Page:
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He offered me a job in New York, being his muse, and he left me work in every part of his company–designing, marketing, advertising, modeling. I was working with the hottest hip-hop acts: TLC, Snoop Dogg, Usher.
RASHIDA: And finally I was leaving for college, for Harvard. Harvard was supposed to be the most enlightened place in America, but that’s where I encountered something I’d never found in L. The way the clubs and the social life were set up, I had to choose one thing to be: black or white. I went to black frat parties and joined the Black Student Association, a political and social group.
So I searched for a private school that had a good proportion of black students, and when she was 12, I found one. I’d go to my black girlfriends’ houses and–I wanted their life!
I lived in a gated house in a gated neighborhood, where playdates were: “My security will call your security.” Going to my black friends’ houses, I saw a world that was warm and real, where families sat down for dinner together.
As a black person at Harvard, the lighter you were, the blacker you had to act. I remember chewing my food in that dead, ominous silence. She accused me of hitting on one of their boyfriends over the weekend. But after that, I felt insidious intimidation from that group.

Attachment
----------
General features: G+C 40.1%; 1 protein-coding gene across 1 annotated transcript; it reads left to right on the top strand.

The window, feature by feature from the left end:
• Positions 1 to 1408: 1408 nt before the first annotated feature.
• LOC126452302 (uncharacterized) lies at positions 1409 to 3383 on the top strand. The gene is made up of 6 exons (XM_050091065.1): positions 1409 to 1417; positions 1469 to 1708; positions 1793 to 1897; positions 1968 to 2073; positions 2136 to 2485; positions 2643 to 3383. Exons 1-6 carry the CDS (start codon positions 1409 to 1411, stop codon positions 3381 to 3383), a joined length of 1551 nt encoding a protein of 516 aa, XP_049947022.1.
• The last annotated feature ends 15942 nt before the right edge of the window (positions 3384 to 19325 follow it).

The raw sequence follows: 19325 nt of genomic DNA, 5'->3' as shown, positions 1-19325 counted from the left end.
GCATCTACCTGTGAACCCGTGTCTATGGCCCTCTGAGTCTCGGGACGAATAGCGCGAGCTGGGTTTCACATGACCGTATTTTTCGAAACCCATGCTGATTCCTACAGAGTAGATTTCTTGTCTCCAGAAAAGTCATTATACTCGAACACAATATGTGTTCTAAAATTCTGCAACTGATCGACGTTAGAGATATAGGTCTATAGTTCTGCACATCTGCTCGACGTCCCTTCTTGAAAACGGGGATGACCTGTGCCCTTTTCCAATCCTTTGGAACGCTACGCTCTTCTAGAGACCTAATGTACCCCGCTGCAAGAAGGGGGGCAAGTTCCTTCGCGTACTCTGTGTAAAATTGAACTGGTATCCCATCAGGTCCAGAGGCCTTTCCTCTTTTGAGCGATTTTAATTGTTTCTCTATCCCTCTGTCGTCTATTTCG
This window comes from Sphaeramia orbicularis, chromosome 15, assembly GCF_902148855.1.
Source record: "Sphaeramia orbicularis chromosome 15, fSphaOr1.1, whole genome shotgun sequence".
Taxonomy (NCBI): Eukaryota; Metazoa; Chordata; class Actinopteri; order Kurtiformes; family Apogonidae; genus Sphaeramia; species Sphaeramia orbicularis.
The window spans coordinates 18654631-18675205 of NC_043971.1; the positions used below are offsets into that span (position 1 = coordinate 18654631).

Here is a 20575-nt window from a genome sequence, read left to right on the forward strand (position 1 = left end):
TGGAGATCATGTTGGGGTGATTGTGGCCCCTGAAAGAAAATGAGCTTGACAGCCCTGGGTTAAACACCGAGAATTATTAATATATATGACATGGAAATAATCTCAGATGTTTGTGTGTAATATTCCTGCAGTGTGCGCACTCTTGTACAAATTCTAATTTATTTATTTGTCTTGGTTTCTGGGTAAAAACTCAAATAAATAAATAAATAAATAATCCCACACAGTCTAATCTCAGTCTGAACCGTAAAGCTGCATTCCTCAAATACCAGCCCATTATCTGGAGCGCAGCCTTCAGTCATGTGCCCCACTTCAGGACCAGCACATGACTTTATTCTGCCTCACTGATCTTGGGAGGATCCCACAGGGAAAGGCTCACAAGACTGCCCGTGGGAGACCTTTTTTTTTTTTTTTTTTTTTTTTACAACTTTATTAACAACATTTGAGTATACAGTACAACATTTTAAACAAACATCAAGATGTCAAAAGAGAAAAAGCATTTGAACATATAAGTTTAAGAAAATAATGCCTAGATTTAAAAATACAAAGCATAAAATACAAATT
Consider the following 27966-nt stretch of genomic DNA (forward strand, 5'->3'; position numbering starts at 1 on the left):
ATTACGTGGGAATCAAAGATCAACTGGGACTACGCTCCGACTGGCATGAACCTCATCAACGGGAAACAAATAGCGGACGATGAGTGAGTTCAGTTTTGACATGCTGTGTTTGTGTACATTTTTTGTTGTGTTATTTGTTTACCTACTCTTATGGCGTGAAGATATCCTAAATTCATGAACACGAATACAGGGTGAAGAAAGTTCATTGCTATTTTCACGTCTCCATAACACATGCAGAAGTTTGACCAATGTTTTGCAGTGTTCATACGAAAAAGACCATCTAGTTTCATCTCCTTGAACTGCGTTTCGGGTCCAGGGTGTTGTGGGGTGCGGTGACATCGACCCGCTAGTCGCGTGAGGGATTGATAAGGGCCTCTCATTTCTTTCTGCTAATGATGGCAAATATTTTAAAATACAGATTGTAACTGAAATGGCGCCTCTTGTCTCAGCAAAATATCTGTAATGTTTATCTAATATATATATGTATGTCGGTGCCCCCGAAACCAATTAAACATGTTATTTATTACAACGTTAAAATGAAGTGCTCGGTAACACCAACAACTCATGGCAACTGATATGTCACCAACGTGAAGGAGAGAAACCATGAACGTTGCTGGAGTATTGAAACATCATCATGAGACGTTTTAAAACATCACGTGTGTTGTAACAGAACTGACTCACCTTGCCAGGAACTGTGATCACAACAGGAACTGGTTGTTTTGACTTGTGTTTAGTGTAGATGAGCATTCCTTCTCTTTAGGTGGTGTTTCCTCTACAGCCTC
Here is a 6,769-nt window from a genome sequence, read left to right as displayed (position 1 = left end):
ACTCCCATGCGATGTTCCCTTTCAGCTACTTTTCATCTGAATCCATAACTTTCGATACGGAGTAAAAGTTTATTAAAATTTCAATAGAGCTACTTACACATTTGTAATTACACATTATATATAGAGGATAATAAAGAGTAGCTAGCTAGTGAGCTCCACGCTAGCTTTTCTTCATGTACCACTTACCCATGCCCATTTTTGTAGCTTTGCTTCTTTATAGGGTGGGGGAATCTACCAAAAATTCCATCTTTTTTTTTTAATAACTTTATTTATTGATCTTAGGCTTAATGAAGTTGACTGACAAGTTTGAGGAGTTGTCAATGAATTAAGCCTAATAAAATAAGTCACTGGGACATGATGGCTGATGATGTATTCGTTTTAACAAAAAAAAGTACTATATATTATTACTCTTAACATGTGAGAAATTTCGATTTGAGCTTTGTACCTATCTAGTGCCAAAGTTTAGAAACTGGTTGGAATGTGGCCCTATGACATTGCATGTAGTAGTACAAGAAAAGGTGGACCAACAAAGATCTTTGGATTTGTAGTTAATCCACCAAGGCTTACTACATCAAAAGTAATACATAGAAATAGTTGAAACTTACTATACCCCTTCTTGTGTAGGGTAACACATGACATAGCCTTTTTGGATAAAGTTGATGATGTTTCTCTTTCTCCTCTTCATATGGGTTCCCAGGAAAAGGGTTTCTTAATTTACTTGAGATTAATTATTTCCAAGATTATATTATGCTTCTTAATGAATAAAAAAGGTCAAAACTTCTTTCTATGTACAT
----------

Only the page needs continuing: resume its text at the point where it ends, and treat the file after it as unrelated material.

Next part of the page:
I tried hard to be accepted by the girls who were the gatekeepers to Harvard’s black community. It was untrue, but I think what was really eating her was that she thought I was trying to take away a smart, good-looking black man–and being light-skinned, I wasn’t “allowed” to do that. The next year there was a black guy I really liked, but I didn’t have the courage to pursue him.
KIDADA: I’m sure that’s true, but I experienced all that heart and soul in black families. PEGGY: So one day when Kidada was 14, we drove to Fairfax High, where I gave a fake address and enrolled her. My skin and hair had been inconveniences at my other schools–I could never get those Madonna spiked bangs that all the white girls were wearing–but my girlfriends at Fairfax thought my skin was beautiful, and they loved to put their hands in my hair and braid it. KIDADA: I wanted to live with Dad not because he was the black parent, but because he traveled. RASHIDA: At this time, anyone looking at Kidada and me would have seen two very different girls. RASHIDA: Still, our love for the same music–Prince, Bobby Brown, Bell Biv De Voe–would bring us together on weekends.
KIDADA: I had another hurdle as a kid: I was dyslexic. IF you’re obviously black, white people watch their tongues, but with me they think they can say anything.
RASHIDA: When I’d go to our dad’s house on weekends, eager to see Kidada, the new “little sisters” would be there. All it took was finding something I loved for me to get A’s!
While I was there, designer Tommy Hilfiger noticed a cover of Vibe magazine I had styled.
I started a long-distance romance with a deejay who was white and Jewish but is knowledgeable about urban music–like me, a floater. It sounds like Rashida has allowed herself to be dominated a lot in life period — by her sister, her boyfriend and the kids at school.
Do you think that her “less black” appearance has actually hindered her in a sense because she’s become less confident about her own identity?